Leipzig, Germany – Last week, 25 May, YOURS – Youth for Road Safety Projects Director Raquel Barrios participated during the International Transport Forum 2023 in a panel on “How Safer Roads Can Boost Economy”. Raquel joined the Head of the Global Road Safety Facility and Global Lead of Road Safety from the World Bank Said Dahdah, World Health Organization (WHO) Head of Safety and Mobility Nahn Tran, Chief Innovation Officer of ERTICO-ITS Europe Johanna Tzanidaki, and president of Bolt Jevgeni Kabanov.

The session covered practical strategies on how to make roads safer for people. The speakers also analyzed the associated economic and societal benefits of road safety. It examined the potential of addressing road safety holistically with shared responsibility among all stakeholders as envisaged in the Safe System Approach.

As an introduction, Raquel talked about how road traffic crashes are the leading killer of young people worldwide. She discussed how YOURS, through capacity development, advocacy opportunities, and youth mobilization, empowers youth to positively impact and influence policies and decision-making efforts around road safety and sustainable mobility.

During the panel, she was asked about quality of life and freedom as a part of new mobility options that address some “newer needs” of the younger generation. To respond, Raquel elaborated on the need for better road facilities such as pedestrian lanes, which vulnerable road users like young people often use.

“Youth are part of the vulnerable road users. To take them from one place to the other, what they normally use is pedestrian facilities, so that’s the thing that I would prioritize. [This will] not only bring safety to them but also bring growth in the economy, giving more access to commercial facilities, for example. The other angle would be public transportation, of course. That’s something that is needed, especially in low-and-middle-income countries [but] we need to make sure that it’s safe, affordable, and accessible for the younger generation.”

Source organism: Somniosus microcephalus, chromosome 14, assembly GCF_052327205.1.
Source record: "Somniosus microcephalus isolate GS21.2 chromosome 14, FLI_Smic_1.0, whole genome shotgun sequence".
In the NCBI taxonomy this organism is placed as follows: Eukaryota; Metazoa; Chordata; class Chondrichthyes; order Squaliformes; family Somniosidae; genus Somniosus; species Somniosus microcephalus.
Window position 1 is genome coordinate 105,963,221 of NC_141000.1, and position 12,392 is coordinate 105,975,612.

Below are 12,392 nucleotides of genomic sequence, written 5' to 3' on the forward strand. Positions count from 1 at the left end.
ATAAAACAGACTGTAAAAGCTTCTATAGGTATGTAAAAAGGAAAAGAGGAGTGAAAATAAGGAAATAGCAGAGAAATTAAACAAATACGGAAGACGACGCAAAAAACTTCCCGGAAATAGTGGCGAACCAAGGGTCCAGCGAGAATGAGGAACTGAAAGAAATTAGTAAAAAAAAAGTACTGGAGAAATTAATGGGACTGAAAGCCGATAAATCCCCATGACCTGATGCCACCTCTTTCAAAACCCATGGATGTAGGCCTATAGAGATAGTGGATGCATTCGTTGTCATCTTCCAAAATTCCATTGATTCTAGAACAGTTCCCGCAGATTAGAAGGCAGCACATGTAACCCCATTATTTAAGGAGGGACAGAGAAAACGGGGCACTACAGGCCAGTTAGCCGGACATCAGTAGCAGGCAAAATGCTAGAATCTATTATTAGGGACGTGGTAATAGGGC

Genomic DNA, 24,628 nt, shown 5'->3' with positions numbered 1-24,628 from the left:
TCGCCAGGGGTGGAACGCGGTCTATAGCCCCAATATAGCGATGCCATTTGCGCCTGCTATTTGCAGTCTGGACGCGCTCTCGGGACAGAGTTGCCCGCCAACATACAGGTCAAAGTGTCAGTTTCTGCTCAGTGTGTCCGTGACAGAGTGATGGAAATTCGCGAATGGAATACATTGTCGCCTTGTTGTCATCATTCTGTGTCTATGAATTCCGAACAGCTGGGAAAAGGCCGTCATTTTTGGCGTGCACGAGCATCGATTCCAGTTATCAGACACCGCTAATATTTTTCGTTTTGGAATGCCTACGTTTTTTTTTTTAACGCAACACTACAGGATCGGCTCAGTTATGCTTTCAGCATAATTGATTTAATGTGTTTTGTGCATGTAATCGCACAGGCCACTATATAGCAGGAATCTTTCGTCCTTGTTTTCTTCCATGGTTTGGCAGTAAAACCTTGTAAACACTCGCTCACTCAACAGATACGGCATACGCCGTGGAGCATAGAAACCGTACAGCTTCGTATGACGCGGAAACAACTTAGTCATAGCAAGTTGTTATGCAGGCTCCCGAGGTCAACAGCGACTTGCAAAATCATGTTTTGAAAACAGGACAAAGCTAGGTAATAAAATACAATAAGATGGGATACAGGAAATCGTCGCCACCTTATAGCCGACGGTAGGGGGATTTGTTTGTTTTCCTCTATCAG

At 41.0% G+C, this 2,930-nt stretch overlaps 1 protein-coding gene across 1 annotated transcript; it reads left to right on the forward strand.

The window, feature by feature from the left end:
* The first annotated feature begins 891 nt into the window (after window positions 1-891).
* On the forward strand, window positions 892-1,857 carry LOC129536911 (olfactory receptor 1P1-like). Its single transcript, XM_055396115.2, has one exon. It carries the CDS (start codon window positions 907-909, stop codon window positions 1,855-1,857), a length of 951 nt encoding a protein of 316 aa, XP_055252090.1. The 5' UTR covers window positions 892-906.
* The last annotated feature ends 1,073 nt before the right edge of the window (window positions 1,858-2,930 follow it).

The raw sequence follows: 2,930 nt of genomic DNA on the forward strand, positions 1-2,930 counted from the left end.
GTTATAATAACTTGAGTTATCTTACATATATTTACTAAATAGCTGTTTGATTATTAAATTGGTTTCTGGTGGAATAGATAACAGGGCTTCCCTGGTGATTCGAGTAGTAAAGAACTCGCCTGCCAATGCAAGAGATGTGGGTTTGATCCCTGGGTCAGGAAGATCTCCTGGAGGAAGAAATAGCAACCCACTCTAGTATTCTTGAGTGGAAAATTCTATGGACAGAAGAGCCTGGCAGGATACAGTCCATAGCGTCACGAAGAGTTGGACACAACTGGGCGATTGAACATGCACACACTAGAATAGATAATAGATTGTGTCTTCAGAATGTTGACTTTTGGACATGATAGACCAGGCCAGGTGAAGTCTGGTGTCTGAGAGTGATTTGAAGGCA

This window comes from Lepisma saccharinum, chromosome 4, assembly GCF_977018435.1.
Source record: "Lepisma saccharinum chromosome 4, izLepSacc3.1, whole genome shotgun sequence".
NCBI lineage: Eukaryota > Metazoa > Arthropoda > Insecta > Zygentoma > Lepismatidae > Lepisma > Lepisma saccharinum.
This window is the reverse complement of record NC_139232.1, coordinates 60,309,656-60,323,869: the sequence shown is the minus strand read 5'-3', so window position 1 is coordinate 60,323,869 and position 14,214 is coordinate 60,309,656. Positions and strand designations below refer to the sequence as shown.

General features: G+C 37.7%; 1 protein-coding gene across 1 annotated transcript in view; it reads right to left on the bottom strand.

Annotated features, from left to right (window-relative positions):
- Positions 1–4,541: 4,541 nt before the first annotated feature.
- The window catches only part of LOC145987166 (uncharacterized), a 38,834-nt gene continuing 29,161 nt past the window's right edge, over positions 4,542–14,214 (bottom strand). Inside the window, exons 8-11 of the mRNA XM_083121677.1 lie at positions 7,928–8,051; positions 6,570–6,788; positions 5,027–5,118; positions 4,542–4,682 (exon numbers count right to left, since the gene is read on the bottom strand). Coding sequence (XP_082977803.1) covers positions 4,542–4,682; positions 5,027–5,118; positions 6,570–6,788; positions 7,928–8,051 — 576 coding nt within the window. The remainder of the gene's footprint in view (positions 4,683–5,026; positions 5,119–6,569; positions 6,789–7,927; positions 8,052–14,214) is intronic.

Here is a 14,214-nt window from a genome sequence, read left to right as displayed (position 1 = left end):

She highlighted the importance of creating multisectoral and multidisciplinary collaborations between government agencies, civil societies, youth and youth organizations, the academe, and more. “Whenever we are putting investment on the Safe System and on the roads, we have this multidisciplinary approach that is needed at the end of the day, that’s how our society is composed.” 

She explained that it was also crucial to identify where the current mobility system is lacking, especially regarding the current global situation. She encouraged stakeholders and leaders to consult road users and ensure that their voices are considered before decisions on investment and system redesigning are made. 

When talking about educating road users, Raquel brought up how often questions on ‘educating youth’ arise because of their perceived behavior. She explained that there needed to be a paradigm shift from blaming youth as road users to engaging with them as assets who have ideas for solutions. “At the end of the day, they’re users of the system.” 

Johanna Tzanidaki added to this by saying that young people are often not the people driving the cars but are part of the road users who walk and cycle. “Young people are more into shared mobility, the apps that are taking us into this multi-modal reality which is, by many statistics and a lot of research, safer than the vehicles,” – Johanna. 

To end, Raquel talked about the necessity to align the concepts of different stakeholders so that everyone involved can “address the topic in the right way”. She added that we need to “include road safety as a core value.”